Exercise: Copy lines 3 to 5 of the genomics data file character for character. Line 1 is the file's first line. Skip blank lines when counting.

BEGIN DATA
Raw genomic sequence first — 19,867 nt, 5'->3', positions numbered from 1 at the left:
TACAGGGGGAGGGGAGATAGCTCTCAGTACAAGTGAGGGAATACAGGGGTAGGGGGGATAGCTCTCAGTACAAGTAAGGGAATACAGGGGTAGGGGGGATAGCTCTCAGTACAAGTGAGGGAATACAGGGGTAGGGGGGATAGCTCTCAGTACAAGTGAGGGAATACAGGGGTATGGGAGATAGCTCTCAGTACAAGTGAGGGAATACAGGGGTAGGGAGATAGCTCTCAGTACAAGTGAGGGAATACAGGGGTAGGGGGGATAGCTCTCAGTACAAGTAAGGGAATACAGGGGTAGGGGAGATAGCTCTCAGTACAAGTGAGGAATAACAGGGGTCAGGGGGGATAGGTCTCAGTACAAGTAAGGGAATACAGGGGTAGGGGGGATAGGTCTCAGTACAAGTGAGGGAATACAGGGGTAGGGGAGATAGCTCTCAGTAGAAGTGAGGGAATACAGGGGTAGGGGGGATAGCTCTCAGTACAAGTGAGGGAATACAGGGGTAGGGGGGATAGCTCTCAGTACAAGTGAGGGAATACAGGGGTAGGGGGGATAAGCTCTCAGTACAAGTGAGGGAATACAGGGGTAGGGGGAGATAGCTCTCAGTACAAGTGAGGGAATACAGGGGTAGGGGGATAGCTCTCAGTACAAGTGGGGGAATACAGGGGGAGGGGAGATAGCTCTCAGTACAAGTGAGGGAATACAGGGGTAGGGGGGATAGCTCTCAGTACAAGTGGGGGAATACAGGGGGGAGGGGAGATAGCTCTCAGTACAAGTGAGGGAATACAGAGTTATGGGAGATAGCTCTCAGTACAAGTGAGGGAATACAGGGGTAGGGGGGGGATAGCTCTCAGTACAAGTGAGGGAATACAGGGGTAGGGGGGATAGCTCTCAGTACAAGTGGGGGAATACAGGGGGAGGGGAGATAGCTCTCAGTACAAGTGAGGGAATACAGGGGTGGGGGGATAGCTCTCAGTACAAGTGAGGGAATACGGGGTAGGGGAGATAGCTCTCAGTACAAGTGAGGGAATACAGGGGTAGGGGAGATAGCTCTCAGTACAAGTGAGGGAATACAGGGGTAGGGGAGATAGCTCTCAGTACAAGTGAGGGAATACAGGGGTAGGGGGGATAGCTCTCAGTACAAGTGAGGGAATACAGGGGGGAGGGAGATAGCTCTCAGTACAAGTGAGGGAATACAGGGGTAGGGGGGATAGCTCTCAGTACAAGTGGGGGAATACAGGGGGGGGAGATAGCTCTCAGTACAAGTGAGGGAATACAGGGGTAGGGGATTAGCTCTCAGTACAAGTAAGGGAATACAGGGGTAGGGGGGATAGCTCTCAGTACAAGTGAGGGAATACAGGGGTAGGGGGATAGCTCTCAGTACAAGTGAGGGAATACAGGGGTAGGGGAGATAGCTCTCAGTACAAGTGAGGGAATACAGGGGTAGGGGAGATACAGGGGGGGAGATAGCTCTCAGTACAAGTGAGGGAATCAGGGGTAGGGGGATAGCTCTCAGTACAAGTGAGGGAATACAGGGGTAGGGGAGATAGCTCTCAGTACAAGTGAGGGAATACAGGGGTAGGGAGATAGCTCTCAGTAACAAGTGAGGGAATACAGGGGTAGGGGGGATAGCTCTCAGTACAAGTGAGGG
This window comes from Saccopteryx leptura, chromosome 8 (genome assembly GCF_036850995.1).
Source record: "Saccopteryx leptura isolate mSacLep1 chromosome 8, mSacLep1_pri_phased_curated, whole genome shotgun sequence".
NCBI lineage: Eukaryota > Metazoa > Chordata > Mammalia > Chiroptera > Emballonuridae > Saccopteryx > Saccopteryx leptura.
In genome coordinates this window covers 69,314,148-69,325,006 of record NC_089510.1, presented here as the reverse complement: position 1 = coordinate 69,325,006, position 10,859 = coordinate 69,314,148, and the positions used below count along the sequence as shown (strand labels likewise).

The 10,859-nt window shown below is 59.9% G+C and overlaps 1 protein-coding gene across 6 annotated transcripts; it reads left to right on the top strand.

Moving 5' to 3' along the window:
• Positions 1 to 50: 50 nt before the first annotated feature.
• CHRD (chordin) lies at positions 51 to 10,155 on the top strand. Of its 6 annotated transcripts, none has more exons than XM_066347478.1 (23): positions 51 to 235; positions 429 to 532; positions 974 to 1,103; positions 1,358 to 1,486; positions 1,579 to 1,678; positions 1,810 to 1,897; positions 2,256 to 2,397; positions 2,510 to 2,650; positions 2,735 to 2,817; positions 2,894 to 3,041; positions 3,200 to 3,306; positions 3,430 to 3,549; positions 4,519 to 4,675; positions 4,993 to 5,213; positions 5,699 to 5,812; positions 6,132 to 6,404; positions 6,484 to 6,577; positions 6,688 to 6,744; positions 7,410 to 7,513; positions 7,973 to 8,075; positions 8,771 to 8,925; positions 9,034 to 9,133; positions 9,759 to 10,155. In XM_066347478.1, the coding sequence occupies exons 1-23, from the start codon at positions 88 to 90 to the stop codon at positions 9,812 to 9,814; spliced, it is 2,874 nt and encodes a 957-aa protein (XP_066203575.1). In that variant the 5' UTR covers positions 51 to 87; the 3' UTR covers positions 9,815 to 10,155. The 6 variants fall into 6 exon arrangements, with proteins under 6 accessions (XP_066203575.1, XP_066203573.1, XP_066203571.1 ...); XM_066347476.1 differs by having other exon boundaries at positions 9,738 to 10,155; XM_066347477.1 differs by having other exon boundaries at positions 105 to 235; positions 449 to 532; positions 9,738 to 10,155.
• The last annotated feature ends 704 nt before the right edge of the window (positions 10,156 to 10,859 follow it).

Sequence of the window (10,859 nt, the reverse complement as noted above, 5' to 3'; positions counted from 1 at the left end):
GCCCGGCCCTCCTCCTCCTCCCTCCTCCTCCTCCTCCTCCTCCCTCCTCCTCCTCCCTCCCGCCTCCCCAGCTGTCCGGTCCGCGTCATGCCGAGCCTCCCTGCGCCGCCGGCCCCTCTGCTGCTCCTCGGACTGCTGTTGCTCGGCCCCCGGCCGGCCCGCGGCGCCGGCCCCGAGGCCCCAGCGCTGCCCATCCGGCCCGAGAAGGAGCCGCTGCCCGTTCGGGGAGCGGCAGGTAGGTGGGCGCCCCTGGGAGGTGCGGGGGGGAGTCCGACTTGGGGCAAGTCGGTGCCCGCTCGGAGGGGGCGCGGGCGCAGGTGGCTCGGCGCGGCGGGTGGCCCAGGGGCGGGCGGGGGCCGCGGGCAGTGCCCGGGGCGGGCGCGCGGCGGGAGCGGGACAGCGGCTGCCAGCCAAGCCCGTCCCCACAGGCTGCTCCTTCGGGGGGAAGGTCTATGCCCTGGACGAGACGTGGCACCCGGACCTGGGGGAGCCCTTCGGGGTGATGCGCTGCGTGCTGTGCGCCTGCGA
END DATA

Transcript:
This window comes from Saccopteryx leptura, chromosome 8 (genome assembly GCF_036850995.1).
Source record: "Saccopteryx leptura isolate mSacLep1 chromosome 8, mSacLep1_pri_phased_curated, whole genome shotgun sequence".
NCBI lineage: Eukaryota > Metazoa > Chordata > Mammalia > Chiroptera > Emballonuridae > Saccopteryx > Saccopteryx leptura.